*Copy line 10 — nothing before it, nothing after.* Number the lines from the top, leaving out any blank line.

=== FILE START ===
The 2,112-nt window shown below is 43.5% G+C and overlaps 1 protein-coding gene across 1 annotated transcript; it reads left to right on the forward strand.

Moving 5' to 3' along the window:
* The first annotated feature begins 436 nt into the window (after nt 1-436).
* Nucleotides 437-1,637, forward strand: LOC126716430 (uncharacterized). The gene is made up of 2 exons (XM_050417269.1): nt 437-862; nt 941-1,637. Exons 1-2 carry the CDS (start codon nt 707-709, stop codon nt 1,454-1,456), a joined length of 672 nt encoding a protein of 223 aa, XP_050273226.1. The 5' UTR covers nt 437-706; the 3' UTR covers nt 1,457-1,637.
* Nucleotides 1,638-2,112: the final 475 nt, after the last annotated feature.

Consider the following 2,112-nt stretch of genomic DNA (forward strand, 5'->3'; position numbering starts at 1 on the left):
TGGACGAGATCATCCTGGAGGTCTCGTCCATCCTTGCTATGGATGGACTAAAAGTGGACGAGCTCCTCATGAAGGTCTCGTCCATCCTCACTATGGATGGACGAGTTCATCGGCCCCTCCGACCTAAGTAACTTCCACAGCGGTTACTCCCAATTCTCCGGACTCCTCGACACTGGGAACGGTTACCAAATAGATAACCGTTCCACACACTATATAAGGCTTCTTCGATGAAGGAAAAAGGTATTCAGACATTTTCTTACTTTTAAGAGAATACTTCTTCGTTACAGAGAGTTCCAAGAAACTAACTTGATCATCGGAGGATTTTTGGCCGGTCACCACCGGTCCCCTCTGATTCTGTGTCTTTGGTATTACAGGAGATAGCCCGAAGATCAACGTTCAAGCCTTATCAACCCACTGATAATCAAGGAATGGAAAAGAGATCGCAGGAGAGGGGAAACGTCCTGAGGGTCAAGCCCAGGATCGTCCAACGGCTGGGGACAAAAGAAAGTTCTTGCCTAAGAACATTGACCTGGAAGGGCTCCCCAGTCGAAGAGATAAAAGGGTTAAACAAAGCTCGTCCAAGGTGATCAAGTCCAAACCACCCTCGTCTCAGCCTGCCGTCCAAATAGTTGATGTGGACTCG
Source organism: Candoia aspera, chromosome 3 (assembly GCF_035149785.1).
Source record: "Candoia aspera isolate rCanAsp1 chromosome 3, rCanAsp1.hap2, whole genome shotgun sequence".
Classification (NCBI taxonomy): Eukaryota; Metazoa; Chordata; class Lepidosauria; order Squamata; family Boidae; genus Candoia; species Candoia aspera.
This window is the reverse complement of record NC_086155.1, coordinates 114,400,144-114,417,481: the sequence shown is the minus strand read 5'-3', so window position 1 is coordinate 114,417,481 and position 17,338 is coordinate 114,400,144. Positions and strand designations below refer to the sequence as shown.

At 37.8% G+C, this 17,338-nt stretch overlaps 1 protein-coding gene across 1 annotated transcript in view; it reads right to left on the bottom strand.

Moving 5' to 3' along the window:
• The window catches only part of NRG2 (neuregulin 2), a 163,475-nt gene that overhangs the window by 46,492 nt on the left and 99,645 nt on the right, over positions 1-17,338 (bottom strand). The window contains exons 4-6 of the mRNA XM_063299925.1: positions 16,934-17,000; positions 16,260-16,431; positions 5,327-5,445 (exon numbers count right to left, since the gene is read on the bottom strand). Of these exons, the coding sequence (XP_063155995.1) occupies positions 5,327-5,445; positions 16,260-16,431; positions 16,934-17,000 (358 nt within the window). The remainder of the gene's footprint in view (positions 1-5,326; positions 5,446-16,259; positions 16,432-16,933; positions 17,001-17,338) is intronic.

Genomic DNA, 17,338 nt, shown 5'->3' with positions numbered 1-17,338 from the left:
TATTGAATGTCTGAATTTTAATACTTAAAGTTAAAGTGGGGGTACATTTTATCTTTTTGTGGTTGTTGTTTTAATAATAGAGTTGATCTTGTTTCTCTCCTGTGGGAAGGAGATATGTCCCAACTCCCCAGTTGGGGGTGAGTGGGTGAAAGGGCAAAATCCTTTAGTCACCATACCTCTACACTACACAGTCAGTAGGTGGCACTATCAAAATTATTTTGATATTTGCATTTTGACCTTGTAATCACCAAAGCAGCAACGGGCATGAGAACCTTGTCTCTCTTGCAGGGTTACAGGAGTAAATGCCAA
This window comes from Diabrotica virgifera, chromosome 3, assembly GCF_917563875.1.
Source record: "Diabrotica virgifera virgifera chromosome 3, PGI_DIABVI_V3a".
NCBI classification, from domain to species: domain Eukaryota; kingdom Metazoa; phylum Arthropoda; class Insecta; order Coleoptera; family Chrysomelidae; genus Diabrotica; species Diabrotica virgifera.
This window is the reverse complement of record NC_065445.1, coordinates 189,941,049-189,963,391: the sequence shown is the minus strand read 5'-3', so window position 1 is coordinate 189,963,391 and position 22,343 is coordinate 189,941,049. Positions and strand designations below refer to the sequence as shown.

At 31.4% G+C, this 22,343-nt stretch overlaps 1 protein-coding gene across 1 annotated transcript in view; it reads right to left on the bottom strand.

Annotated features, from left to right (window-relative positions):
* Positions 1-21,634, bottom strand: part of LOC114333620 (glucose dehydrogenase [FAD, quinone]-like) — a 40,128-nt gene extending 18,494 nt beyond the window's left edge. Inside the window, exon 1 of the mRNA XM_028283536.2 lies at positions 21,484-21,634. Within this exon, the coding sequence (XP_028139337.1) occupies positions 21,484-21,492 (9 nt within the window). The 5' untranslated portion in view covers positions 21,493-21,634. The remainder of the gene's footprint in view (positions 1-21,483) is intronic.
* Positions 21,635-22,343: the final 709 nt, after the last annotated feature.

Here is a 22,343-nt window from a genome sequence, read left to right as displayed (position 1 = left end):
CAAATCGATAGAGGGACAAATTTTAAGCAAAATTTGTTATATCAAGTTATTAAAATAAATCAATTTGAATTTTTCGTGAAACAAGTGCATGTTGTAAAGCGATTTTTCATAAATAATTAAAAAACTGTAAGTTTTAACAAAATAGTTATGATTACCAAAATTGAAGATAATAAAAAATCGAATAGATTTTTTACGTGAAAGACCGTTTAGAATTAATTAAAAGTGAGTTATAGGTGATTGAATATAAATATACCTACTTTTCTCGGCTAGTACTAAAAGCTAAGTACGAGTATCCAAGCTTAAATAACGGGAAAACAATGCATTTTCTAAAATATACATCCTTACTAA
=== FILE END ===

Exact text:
Classification (NCBI taxonomy): Eukaryota; Metazoa; Chordata; class Lepidosauria; order Squamata; family Boidae; genus Candoia; species Candoia aspera.